The free, annual Music with a View festival is happening from June 17 through June 30 at the Flea Theatre in Tribeca, 41 White St. between Church and Broadway. Pyrotechnic pianist Kathleen Supove’s celebration of new music from across the entire spectrum is sort of a fortnight-long Bang on a Can marathon, but served up in tasty bite-size portions, eighty minutes of music per night with lively banter afterward directed by the evening’s moderator. Here’s the schedule: early arrival is very highly advised since the comfortable black-box space fills up quickly. You can also reserve a place here. Shows during the week begin at 7 PM sharp, 3 PM sharp on the weekend.
Monday, June 17 @ 7PM
“ORDINARY OBJECTS, EXTRAORDINARY MUSIC”
MODERATOR: Robert Schwimmer
Joshua Fried/Hans Tammen
Tuesday, June 18 @ 7PM
“FANTASTIC FORCE: PIANO, TROMBONES”
MODERATOR: Daniel Felsenfeld
Wednesday, June 19 @ 7PM
“SPACE: REAL AND VIRTUAL”
MODERATOR: Paula Matthusen
Peri Mauer’s polyrhythmic, spatially shifting work Life on Earth, alternating configurations from among 15 instrumentalists a la Lisa Bielawa’s recent explorations.
Tristan McKay/Ellery Trafford
Friday, June 21 @ 7PM
“THE SHAPE AND TEXTURE OF EMOTION”
MODERATOR: Eve Beglarian
Saturday, June 22 @ 7PM
“UP AND COMING…AND HERE!”
MODERATOR: Todd Reynolds
Sunday, June 23 @ 3PM
“THE SONG IN ALL OF US”
MODERATOR: Mary Rowell
Kirsten Volness/Hotel Elefant
Tuesday, June 25 @ 7PM
MODERATOR: Randall Woolf
Chamber pop innovator Matthew Siffert
Friday, June 28 @ 7PM
“BELIEF: RELIGION OPTIONAL”
MODERATOR: Martha Mooke
Dsert blues/cantorial rockers Jeremiah Lockwood/The Sway Machinery
Saturday, June 29 @ 7PM
MODERATOR: Miguel Frasconi
Legendary, intense downtown avant-punk-jazz duo Iconoclast (Leo Ciesa and Julie Joslyn)
Sunday, June 30 @ 3PM
MODERATORL: Jed Distler
Intense, witty, eclectic pianist/accordionist Shoko Nagai
Christy & Emily
Friday night at Zinc Bar, pianist/composer Roger Davidson led a first-class New York-based Brazilian jazz band in a romp through tunes from his lavish new double cd, Jounrey to Rio, just out from Soundbrush. Davidson has had a lifelong affair with Brazilian music, culminating with a two-week jaunt there where this album was recorded with an all-star cast including saxophonist Marcelo Martins, trombonist Gilmar Ferreira, guitarist Leonardo Amuedo and a multitude of percussion. Davidson alluded that the cast onstage – including David Finck on bass, Luis Bonilla on trombone, Paul Meyers on guitar, plus saxophone and dual percussion – would be equally at home playing the compositions, and they were.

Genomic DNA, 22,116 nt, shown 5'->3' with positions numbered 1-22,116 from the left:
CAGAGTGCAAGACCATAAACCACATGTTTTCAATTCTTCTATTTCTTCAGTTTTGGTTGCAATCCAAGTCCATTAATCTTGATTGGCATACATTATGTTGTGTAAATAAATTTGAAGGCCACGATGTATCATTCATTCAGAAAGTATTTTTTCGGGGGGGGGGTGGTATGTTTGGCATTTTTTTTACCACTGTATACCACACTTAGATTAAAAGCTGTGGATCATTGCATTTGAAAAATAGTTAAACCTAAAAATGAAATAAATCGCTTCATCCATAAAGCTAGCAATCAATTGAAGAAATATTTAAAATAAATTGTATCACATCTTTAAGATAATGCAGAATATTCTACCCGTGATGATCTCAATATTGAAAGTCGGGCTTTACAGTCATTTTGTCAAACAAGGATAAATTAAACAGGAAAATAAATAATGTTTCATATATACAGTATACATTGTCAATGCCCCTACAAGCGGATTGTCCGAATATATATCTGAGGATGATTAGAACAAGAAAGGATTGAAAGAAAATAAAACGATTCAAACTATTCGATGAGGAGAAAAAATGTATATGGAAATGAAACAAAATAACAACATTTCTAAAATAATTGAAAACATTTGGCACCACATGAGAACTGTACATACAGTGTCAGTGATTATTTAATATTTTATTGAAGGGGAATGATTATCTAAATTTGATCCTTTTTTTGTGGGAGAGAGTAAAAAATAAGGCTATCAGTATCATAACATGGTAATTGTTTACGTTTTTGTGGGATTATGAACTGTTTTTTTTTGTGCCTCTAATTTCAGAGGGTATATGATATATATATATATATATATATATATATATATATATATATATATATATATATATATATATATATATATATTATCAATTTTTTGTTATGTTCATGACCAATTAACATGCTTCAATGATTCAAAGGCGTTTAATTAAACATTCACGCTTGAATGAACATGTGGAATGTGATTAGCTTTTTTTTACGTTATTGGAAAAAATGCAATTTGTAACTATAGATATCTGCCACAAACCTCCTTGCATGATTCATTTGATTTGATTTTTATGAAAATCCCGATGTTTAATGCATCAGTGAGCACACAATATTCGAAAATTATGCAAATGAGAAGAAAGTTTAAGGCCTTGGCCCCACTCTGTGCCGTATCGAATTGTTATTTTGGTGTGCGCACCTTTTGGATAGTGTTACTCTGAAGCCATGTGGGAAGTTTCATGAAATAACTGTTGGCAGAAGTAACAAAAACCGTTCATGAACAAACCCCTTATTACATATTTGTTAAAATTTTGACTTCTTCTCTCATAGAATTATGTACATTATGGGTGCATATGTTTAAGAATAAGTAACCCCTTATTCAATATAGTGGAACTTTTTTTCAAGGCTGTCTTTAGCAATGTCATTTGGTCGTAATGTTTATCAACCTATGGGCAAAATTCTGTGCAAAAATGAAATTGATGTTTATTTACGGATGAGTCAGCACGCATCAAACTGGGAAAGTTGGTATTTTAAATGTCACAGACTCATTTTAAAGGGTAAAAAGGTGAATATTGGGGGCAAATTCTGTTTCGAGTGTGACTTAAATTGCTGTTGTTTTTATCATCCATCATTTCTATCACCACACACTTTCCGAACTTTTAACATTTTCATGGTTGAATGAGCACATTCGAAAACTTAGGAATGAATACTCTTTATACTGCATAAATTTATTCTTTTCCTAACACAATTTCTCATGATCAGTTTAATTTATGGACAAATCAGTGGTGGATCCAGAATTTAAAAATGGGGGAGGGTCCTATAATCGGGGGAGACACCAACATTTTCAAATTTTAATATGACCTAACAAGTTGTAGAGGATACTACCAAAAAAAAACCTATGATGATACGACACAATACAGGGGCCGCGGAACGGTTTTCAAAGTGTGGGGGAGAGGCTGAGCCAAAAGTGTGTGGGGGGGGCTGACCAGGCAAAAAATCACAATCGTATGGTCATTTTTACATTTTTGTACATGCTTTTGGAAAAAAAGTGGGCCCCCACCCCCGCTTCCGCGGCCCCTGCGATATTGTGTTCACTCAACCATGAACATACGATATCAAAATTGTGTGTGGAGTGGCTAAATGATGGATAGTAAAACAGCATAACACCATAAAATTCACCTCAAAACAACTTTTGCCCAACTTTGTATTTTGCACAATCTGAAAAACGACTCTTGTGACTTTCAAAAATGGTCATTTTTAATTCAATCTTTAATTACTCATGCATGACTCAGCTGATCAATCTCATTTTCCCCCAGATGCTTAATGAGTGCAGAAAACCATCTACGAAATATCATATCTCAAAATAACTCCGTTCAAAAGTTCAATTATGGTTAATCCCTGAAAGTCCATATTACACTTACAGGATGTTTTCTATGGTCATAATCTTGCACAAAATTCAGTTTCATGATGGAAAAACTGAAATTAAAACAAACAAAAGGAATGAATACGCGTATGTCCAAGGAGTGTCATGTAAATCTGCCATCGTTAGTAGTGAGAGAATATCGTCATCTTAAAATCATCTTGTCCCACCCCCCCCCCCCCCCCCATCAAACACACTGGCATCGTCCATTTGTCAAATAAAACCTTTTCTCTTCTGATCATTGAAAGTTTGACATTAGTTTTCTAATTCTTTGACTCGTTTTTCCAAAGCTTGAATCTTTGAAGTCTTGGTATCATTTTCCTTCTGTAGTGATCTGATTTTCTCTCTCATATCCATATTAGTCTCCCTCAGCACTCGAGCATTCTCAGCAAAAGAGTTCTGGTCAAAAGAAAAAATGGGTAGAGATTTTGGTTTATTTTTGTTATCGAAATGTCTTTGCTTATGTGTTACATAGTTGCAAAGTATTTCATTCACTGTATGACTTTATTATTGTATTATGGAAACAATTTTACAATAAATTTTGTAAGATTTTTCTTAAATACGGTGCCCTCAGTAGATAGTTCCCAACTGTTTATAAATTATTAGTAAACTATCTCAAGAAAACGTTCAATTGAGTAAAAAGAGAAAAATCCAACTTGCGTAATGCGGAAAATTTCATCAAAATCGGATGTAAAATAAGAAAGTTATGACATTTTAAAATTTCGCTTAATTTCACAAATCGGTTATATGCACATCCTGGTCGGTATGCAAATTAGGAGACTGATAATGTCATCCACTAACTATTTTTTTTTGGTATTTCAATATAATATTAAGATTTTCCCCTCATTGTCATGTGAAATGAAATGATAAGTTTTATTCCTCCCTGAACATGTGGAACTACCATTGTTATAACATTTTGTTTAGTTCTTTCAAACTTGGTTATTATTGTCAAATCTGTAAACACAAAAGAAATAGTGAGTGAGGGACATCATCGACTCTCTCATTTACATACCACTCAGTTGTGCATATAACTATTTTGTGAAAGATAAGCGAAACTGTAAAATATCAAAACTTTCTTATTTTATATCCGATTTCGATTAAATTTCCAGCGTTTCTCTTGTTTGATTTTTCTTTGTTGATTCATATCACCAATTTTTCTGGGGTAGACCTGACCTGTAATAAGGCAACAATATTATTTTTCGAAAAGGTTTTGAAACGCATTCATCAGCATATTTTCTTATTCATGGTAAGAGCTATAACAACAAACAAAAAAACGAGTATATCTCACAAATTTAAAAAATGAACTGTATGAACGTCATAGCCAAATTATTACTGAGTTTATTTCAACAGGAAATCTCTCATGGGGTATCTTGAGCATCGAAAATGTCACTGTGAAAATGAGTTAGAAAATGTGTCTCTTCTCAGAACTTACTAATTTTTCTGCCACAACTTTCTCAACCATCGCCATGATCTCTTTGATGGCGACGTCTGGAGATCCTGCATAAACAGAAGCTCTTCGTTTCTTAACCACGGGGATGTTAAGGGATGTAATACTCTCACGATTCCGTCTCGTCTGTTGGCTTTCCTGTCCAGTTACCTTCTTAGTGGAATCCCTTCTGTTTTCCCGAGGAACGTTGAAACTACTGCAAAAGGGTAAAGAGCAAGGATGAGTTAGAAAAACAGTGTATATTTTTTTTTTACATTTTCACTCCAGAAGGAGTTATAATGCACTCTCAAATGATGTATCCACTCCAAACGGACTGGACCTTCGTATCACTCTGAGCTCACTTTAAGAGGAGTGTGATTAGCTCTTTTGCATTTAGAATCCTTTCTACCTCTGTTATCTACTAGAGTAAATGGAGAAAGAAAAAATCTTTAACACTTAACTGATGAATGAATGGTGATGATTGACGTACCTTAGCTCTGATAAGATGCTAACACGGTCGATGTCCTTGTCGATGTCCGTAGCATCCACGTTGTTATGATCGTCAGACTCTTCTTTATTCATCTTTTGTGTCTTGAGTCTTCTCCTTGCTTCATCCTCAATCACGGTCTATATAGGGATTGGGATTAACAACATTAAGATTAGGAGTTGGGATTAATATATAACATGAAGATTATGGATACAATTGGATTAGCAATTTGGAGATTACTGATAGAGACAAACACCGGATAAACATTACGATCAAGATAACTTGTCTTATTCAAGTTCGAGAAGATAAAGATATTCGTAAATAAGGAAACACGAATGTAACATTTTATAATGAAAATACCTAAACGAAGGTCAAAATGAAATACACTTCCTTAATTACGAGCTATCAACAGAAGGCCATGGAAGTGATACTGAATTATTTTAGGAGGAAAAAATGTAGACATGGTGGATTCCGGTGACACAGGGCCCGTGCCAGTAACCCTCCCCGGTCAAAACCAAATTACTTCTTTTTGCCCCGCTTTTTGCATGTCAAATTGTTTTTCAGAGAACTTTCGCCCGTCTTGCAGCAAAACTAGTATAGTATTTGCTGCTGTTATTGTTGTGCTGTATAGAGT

At the keys, Davidson favors big block chords, stairstepping chromatics and insistent octaves to anchor the sound, filling a role much like a rhythm guitarist in a rock band. He plays that role strongly and nonchalantly and is generous with solos, allowing plenty of space for contributions from individual members. Bonilla’s rippling, minutely glistening, jeweled attack, rapidfire glissandos and ever-present good humor kept the crowd on the edge of their seats. The saxophonist alternated between balmy tenor lines and jauntily spiraling soprano work over the hypnotic, clave-powered river from the corner with the two percussionists. Meyers’ nimble, spikily crescendoing solos were as sympatico as his strong, resonant chordal propulsion: he made a smooth but powerful engine to the percussion’s unstoppable wheels.
The funniest moment of the night was Davidson’s one-note samba, where the horns played that note in perfect almost-deadpan unison while Davidson worked equally tongue-in-cheek permutations on a single chord before introducing variations on the theme, such that it was. A couple of duets by Meyers and Davidson provided a summery, sometimes wistful contrast. Bonilla fired off a long shower of sparks that elevated a showy cha-cha above the level of parade-ground theme, while Davidson’s own gleaming, noctnnal work lit up an unexpectedly saturnine, anthemic bossa number, soprano sax trading off with Bonilla’s plaintive resonance. Much as most of the song titles were love songs, an upbeat pulse and warm sixth chords dominated the show, Davidson switched up the moods, somsetimes almost imperceptibly, from song to song. And there was delicious, celebratory cake at the end of the concert, baked for the occasion by Finck’s daughter Olivia. She may have music in her bloodlines but she has a bright future as a pastry chef if she feels like it.